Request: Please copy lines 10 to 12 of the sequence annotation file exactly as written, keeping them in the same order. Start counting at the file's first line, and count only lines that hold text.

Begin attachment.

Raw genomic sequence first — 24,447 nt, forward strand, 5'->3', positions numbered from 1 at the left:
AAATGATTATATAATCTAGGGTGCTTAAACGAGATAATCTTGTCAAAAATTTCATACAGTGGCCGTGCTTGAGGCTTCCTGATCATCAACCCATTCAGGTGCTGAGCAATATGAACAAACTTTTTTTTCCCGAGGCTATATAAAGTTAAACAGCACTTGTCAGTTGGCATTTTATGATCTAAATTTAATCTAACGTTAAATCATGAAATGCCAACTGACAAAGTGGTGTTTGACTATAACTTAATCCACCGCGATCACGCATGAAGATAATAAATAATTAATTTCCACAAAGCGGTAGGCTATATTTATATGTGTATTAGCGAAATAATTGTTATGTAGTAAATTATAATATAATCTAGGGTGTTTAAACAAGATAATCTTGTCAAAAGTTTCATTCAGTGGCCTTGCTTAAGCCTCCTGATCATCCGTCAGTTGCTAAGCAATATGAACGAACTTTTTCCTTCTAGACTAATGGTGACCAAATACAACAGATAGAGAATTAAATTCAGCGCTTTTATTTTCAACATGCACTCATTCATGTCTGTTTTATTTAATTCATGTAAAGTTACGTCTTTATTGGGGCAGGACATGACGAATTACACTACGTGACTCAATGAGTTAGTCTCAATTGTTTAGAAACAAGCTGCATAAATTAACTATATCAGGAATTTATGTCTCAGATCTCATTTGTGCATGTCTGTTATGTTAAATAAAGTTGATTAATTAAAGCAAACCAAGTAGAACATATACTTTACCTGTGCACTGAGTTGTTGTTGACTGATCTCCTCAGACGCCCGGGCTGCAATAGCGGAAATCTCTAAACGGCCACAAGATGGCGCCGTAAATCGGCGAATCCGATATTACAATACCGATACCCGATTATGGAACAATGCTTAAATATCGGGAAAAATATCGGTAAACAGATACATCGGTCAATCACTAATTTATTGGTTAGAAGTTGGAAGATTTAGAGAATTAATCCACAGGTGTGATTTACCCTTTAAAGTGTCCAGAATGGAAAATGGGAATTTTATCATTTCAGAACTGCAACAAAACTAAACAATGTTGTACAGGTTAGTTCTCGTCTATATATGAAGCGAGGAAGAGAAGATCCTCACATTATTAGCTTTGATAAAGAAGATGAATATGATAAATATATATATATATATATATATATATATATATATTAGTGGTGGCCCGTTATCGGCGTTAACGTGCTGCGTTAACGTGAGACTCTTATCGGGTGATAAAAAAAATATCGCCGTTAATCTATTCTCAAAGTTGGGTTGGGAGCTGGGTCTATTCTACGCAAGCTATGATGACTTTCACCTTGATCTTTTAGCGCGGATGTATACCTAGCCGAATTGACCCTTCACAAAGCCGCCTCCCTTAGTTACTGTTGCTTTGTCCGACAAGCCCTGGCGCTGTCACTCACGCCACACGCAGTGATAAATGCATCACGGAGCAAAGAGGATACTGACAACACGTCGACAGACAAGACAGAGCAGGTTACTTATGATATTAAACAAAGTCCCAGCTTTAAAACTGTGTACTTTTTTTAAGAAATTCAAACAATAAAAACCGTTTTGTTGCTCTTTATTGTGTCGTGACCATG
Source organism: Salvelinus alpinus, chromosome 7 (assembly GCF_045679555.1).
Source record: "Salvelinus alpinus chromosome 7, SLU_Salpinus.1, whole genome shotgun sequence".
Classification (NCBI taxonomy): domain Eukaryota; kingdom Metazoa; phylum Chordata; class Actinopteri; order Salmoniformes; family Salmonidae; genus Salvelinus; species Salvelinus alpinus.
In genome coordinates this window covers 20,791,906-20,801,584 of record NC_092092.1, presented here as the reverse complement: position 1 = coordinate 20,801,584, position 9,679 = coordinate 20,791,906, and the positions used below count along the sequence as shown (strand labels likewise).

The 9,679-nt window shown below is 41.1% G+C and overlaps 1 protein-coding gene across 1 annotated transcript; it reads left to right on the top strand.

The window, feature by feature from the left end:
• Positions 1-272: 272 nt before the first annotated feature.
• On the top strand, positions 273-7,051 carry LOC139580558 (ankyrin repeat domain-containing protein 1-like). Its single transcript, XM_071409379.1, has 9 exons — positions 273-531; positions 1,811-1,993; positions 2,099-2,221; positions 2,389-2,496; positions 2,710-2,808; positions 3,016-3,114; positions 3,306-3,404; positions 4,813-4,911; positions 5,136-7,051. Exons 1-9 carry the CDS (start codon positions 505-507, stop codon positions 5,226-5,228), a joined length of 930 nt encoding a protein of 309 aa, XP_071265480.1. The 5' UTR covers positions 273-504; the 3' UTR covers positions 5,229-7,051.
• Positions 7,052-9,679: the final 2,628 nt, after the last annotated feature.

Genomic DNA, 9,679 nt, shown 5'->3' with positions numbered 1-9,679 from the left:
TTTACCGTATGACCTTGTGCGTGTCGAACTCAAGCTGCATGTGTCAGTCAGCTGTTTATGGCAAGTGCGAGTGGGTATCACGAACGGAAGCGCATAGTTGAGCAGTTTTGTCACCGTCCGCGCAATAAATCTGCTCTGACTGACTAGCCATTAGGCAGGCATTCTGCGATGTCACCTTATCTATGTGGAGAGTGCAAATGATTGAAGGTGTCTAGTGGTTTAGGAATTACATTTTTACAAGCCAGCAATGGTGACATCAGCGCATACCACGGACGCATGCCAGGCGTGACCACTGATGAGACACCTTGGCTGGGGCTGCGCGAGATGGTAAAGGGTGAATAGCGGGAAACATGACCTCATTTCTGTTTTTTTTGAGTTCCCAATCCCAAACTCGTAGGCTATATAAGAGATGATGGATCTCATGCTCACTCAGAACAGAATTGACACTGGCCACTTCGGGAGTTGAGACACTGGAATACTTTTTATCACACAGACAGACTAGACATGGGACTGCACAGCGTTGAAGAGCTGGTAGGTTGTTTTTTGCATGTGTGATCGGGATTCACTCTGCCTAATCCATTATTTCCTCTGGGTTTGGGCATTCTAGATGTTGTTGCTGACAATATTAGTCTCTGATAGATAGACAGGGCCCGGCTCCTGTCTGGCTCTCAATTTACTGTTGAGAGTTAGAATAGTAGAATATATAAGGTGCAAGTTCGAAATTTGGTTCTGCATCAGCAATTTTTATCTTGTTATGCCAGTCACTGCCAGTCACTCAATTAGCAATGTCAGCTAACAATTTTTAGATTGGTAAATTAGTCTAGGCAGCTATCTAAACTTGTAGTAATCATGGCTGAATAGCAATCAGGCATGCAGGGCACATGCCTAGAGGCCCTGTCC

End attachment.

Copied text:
• On the top strand, positions 273-7,051 carry LOC139580558 (ankyrin repeat domain-containing protein 1-like). Its single transcript, XM_071409379.1, has 9 exons — positions 273-531; positions 1,811-1,993; positions 2,099-2,221; positions 2,389-2,496; positions 2,710-2,808; positions 3,016-3,114; positions 3,306-3,404; positions 4,813-4,911; positions 5,136-7,051. Exons 1-9 carry the CDS (start codon positions 505-507, stop codon positions 5,226-5,228), a joined length of 930 nt encoding a protein of 309 aa, XP_071265480.1. The 5' UTR covers positions 273-504; the 3' UTR covers positions 5,229-7,051.
• Positions 7,052-9,679: the final 2,628 nt, after the last annotated feature.

Genomic DNA, 9,679 nt, shown 5'->3' with positions numbered 1-9,679 from the left: